I have a Dell 6224 powerconenct switch acting as the core switch on our network. I have a number of VLANs configured, and the time has come for us to now consider blocking traffic between specific VLANs.

I currently use VLANs 2 - 10 and their respective subnets are 10.58.v.0/24 (where v is the VLAN ID). The router interface on each VLAN is 10.58.v.1

For example VLAN 5 uses, with a gateway of

What I want to do, is to block all IP traffic between VLAN 5 and VLAN 8, i.e. anything with an IP in the range of can't communicate with anything in and vice versa.

As this is a production network (and I don't have a test environment available), I don't want to just start creating ACLs, in case I mess up.

My first thought was to create an access list such as..

access-list testacl deny ip

But I don't really know if this needs to be assigned to a specific interface?


I've been reading further and realise that I now need to add a permit rule, for everything else, otherwise the implied deny all rule will block everything, so my testacl now looks like this:

access-list testacl deny ip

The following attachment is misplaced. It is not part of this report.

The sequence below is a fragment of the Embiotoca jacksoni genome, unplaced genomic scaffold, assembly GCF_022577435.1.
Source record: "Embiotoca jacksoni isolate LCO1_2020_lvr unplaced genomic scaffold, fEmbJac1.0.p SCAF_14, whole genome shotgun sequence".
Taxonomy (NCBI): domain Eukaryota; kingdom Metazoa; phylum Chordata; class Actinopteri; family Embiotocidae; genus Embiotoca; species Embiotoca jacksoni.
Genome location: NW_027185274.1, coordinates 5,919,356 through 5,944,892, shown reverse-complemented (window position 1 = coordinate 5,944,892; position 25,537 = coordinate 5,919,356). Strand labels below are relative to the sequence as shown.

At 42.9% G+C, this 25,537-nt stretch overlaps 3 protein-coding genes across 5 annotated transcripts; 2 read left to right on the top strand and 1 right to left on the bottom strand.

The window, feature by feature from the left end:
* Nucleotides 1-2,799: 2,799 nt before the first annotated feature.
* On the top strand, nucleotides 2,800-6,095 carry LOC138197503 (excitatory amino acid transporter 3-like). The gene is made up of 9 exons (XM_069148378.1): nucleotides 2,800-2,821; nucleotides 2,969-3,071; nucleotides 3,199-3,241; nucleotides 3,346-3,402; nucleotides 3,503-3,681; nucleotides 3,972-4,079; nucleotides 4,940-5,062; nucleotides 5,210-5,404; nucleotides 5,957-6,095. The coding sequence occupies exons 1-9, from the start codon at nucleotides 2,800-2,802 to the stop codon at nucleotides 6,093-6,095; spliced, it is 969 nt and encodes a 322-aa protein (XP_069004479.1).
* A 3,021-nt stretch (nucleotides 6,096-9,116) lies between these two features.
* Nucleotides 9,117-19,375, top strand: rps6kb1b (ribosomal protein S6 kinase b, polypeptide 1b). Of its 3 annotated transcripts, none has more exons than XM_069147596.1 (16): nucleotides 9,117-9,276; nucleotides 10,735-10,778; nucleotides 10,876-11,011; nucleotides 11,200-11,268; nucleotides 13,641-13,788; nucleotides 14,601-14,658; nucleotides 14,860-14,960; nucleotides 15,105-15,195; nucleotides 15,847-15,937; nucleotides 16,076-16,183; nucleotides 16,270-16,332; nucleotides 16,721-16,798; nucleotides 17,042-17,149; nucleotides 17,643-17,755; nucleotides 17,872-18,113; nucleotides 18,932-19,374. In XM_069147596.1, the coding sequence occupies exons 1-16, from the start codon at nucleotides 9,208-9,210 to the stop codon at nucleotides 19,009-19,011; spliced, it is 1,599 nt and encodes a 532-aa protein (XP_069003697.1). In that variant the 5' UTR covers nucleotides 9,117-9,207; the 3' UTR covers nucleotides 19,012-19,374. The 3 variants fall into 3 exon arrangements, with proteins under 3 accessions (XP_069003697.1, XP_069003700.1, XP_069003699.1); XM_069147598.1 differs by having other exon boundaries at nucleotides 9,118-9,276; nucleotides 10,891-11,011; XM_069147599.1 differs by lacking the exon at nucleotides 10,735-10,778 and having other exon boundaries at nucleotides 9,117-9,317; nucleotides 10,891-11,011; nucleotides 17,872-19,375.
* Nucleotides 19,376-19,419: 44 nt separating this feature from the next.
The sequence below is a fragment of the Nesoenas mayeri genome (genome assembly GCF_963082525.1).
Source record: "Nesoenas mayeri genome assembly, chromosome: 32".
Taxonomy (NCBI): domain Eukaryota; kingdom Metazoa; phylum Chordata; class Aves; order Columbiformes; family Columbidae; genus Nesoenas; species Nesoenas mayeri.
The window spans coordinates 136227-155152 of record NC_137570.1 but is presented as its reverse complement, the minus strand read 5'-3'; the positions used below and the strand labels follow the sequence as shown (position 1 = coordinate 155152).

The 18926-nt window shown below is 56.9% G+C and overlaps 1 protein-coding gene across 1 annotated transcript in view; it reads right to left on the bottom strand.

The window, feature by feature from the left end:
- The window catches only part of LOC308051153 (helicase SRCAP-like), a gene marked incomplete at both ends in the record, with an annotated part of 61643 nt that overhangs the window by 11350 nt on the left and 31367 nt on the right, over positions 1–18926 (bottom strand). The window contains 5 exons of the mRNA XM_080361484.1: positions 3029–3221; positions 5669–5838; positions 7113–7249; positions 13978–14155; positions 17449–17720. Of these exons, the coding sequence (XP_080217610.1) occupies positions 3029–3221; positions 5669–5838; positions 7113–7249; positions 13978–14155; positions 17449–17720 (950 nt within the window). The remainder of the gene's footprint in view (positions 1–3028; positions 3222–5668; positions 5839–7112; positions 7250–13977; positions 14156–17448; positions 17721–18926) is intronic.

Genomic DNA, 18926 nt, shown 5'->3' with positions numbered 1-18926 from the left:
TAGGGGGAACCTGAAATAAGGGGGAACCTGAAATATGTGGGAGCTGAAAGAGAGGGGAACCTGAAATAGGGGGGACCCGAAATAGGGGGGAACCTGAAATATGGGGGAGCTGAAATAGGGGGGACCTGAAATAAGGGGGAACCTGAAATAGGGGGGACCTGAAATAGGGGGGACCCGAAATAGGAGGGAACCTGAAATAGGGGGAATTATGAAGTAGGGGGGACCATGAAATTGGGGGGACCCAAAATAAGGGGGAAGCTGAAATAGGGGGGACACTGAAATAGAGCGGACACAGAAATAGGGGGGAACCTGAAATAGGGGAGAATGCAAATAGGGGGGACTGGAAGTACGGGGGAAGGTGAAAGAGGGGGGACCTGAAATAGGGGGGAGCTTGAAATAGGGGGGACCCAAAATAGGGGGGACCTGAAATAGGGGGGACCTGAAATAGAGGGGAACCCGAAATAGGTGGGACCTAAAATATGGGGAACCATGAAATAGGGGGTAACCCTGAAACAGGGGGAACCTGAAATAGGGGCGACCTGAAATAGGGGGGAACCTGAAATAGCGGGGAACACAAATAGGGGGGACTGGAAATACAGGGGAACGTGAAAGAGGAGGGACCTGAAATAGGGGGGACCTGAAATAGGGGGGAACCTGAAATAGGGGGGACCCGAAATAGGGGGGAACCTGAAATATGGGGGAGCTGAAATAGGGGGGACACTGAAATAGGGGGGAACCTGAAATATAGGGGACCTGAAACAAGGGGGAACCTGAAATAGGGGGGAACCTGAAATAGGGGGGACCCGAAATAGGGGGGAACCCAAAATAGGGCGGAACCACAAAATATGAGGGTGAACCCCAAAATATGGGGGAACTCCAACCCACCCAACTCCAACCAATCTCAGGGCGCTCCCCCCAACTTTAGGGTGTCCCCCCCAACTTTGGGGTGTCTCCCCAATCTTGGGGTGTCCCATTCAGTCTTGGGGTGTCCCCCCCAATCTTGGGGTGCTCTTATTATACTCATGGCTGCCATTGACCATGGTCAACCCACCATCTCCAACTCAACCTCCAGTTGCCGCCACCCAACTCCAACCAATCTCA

access-list testacl permit every

But I'm still unsure if this is correct, and would appreciate any assistance, as I don't want to risk reconfiguring production switches without fully understanding other possible side effects of what I'm doing.

  • What does the existing routing table look like on the switch? – Helvick Dec 4 '10 at 11:19
  • routing is enabled on all interfaces (except the management VLAN), and a default route exists for to our internet connection. – Bryan Dec 4 '10 at 11:25
up vote 2 down vote accepted

I hate answering my own questions, but as I've now resolved this, this might help someone else.

Firstly, the netmask above is incorrect, I should have used a Wild Card Mask

After some research I found that the correct commands to create the ACL were:

access-list testacl deny ip
access-list testacl permit every

...and to apply the ACL, I used the following:

interface vlan 5
ip access-group testacl

After the research I did, I felt confident to apply the ACL to the production switches, and the change worked flawlessly.

Your Answer


By clicking "Post Your Answer", you acknowledge that you have read our updated terms of service, privacy policy and cookie policy, and that your continued use of the website is subject to these policies.

Not the answer you're looking for? Browse other questions tagged or ask your own question.